English group takes a new line on literature

31st May 1996 at 01:00
Neil Munro outlines the latest reports from the Higher Still consultations. Pupils will be allowed extended literature or language lessons under new post-16 proposals outlined by the specialist Higher Still group on English and communication.

The original plans for revamping post-16 English, which turned out to be the most controversial of the subject reports, have been issued for a second time in an attempt to reassure schools that literature is not taking a back seat to vocational communication modules.

"We took fully on board the reactions to the first consultation," George Smuga, head of North Berwick High and chair of the English group, said. "We have now provided a fuller rationale for the subject stressing the relationship between English and communication, given a stronger slant to literature, and spelt out a more obvious degree of choice."

The revised document stresses that "literature in its many manifestations is crucial", both in stimulating the imagination and as "a powerful agent" in developing language. This is a clear rebuke to last year's responses to the first English report which displayed "polarisation of views and an unhelpful distinction between English and communication" (the title of the course survives the changes).

A new structure to allow schools and colleges more flexibility will comprise four units: the first two requiring 40 hours of compulsory study of language and literature, the third lasting 20 hours of specialist study in either one or the other, and the fourth another 20-hour option involving oral communication with group discussion or with critical listening.

This structure will apply at Higher level as well as the three sub-Higher stages, now renamed Access, Intermediate I and Intermediate II. There will be a different approach for Advanced Higher.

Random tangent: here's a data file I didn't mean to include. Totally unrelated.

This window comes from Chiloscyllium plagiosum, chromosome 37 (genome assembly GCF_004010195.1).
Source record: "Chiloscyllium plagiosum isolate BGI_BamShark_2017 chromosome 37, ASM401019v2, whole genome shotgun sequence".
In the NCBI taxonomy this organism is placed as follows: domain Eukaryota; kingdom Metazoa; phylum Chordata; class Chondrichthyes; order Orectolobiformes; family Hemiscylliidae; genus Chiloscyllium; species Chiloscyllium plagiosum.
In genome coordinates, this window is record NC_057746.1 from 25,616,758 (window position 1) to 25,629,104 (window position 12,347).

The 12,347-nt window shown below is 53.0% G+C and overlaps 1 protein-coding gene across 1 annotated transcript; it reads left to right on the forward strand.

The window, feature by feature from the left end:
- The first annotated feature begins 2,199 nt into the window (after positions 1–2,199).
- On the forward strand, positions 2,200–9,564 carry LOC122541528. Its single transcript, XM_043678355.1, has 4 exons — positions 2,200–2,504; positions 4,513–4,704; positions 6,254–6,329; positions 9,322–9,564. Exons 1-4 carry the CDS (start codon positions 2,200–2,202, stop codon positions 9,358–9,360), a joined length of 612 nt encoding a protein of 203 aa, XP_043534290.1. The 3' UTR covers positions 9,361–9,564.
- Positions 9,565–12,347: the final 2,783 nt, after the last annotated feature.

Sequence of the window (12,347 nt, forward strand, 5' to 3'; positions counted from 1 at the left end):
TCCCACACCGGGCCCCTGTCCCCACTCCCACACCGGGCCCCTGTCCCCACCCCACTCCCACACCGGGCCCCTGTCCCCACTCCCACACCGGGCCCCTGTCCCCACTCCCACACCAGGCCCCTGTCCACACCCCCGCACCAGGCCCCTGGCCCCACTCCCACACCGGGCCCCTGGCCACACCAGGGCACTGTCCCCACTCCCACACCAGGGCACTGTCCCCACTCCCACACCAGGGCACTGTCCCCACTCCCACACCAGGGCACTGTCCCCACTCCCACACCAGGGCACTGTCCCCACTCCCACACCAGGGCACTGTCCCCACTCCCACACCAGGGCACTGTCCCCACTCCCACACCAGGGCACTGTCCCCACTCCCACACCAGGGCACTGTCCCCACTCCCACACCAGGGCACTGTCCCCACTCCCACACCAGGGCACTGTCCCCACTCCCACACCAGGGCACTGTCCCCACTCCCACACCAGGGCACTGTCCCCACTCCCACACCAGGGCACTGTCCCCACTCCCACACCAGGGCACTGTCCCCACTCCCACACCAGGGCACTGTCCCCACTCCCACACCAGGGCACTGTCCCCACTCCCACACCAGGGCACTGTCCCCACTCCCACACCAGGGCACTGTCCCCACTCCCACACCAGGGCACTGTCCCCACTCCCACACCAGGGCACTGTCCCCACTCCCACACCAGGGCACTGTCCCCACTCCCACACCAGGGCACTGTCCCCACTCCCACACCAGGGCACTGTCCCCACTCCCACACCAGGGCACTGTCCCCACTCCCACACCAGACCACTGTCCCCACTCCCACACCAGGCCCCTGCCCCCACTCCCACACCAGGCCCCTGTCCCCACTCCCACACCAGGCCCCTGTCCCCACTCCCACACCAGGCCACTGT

The group mounts a strong defence of its decision to assess oral communication, which is a feature of Standard grade and Scotvec modules but not of the existing Higher. Teachers had major reservations about workload and questioned the feasibility of teaching oral skills to higher levels. The revised document acknowledges this scepticism by setting out "further justification".

The group says oral proficiency after the age of 16 is a fundamental skill demanded by employers, universities and society at large. Teachers are experienced in handling it at other stages and the report concludes: "There is manifest evidence in many aspects of life of sophisticated oral communication and units and courses exist which successfully teach these skills to high levels."

Mr Smuga pointed out that the group had agreed that oral work should become part of one of the 20-hour units rather than a discrete element. Discussion in literature and language classes could provide a vehicle for assessing oral competence, he added.

Other changes to the current post-16 English curriculum have been retained: set texts will be abandoned in the Higher course (though not at Advanced Higher), a Scottish text will be mandatory in the literary study unit, and the preparation of a report will become part of course work rather than the external Higher exam.

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